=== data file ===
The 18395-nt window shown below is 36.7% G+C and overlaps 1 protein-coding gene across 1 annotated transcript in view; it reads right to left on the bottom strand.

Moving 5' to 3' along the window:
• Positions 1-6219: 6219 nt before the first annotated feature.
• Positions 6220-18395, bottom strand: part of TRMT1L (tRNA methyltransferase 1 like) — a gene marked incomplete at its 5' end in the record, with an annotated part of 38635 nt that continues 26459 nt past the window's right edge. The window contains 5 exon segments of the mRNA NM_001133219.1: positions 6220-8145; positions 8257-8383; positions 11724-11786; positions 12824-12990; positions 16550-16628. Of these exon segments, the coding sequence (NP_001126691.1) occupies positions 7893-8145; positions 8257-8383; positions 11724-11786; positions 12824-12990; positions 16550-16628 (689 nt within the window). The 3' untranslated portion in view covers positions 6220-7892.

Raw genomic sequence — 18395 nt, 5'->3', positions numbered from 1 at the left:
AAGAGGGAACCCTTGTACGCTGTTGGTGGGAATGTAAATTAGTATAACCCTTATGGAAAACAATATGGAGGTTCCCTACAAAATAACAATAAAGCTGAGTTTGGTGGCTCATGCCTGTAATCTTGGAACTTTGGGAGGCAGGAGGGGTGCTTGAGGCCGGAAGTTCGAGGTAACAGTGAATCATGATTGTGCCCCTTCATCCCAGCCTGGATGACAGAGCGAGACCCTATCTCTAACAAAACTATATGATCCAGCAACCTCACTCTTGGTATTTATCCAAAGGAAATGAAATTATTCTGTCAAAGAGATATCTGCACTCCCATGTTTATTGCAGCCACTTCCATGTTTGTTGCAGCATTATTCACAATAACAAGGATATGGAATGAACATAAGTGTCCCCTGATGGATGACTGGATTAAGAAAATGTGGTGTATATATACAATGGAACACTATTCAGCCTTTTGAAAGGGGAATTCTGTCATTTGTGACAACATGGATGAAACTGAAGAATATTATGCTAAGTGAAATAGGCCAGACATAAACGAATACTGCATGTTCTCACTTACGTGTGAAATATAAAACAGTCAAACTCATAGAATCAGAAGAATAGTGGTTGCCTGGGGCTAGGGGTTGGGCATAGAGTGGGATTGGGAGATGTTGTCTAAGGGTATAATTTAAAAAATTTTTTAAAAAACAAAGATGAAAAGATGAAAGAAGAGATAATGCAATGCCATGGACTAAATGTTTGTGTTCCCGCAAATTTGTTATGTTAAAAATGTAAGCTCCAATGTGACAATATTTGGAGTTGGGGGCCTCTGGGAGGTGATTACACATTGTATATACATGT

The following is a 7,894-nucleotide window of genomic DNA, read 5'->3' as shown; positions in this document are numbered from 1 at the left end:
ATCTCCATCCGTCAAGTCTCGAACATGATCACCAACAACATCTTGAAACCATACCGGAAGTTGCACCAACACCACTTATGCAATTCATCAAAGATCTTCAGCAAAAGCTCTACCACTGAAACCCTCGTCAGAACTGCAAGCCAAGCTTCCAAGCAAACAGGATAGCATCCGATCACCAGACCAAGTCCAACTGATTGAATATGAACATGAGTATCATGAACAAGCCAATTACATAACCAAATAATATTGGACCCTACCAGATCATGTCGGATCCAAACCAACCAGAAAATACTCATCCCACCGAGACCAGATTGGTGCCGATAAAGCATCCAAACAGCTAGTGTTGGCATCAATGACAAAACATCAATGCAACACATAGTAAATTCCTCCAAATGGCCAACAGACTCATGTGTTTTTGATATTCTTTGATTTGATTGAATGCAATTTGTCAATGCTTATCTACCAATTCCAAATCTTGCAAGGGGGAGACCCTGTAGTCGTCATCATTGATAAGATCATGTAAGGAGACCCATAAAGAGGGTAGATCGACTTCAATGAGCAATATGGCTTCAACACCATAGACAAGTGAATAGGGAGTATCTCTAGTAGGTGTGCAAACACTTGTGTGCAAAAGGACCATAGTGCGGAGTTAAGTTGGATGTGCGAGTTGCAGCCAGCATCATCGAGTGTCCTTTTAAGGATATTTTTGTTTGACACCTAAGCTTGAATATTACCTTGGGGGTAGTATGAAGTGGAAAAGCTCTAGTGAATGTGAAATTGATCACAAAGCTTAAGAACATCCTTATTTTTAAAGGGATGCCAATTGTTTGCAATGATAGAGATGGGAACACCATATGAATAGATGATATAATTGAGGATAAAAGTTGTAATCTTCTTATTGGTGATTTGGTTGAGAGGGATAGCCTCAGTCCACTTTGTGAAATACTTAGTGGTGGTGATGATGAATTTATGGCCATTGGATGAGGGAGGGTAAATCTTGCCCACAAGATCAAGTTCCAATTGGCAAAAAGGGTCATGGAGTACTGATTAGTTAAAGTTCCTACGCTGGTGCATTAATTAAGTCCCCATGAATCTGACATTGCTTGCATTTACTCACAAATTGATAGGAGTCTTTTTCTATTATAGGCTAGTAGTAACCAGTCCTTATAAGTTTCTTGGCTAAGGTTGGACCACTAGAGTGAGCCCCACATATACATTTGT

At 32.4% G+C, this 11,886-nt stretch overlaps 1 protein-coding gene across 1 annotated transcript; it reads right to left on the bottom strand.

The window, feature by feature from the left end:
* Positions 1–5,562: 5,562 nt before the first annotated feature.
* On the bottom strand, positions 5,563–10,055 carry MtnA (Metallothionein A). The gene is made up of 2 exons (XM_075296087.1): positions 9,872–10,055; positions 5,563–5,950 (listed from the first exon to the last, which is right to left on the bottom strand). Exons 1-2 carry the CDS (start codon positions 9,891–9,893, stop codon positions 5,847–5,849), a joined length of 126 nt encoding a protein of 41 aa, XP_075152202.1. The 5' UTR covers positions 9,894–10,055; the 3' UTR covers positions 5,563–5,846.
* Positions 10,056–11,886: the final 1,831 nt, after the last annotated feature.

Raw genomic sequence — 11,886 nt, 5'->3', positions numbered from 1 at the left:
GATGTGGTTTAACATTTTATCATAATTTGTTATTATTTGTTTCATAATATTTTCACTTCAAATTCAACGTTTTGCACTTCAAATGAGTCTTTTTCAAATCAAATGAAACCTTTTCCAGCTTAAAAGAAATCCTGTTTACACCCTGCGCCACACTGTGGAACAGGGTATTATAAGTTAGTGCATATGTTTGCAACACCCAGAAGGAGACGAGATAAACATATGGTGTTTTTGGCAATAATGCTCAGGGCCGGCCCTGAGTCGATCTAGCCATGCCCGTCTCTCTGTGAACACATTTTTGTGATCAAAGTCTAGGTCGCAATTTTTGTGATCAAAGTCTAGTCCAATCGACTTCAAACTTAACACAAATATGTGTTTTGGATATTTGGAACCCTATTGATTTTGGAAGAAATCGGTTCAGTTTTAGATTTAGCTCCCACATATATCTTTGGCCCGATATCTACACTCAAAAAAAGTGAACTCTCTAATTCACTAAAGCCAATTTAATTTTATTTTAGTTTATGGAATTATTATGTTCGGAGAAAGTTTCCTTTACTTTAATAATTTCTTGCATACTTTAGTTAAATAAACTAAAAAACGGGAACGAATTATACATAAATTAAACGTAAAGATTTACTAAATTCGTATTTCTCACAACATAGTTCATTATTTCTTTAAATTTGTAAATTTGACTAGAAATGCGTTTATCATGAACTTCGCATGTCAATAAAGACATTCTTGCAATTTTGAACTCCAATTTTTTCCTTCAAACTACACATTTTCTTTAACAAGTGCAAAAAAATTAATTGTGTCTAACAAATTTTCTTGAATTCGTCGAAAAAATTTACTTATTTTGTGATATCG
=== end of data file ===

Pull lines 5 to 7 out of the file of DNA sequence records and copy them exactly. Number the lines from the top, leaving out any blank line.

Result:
Raw genomic sequence — 18395 nt, 5'->3', positions numbered from 1 at the left:
AAGAGGGAACCCTTGTACGCTGTTGGTGGGAATGTAAATTAGTATAACCCTTATGGAAAACAATATGGAGGTTCCCTACAAAATAACAATAAAGCTGAGTTTGGTGGCTCATGCCTGTAATCTTGGAACTTTGGGAGGCAGGAGGGGTGCTTGAGGCCGGAAGTTCGAGGTAACAGTGAATCATGATTGTGCCCCTTCATCCCAGCCTGGATGACAGAGCGAGACCCTATCTCTAACAAAACTATATGATCCAGCAACCTCACTCTTGGTATTTATCCAAAGGAAATGAAATTATTCTGTCAAAGAGATATCTGCACTCCCATGTTTATTGCAGCCACTTCCATGTTTGTTGCAGCATTATTCACAATAACAAGGATATGGAATGAACATAAGTGTCCCCTGATGGATGACTGGATTAAGAAAATGTGGTGTATATATACAATGGAACACTATTCAGCCTTTTGAAAGGGGAATTCTGTCATTTGTGACAACATGGATGAAACTGAAGAATATTATGCTAAGTGAAATAGGCCAGACATAAACGAATACTGCATGTTCTCACTTACGTGTGAAATATAAAACAGTCAAACTCATAGAATCAGAAGAATAGTGGTTGCCTGGGGCTAGGGGTTGGGCATAGAGTGGGATTGGGAGATGTTGTCTAAGGGTATAATTTAAAAAATTTTTTAAAAAACAAAGATGAAAAGATGAAAGAAGAGATAATGCAATGCCATGGACTAAATGTTTGTGTTCCCGCAAATTTGTTATGTTAAAAATGTAAGCTCCAATGTGACAATATTTGGAGTTGGGGGCCTCTGGGAGGTGATTACACATTGTATATACATGT

The following is a 7,894-nucleotide window of genomic DNA, read 5'->3' as shown; positions in this document are numbered from 1 at the left end: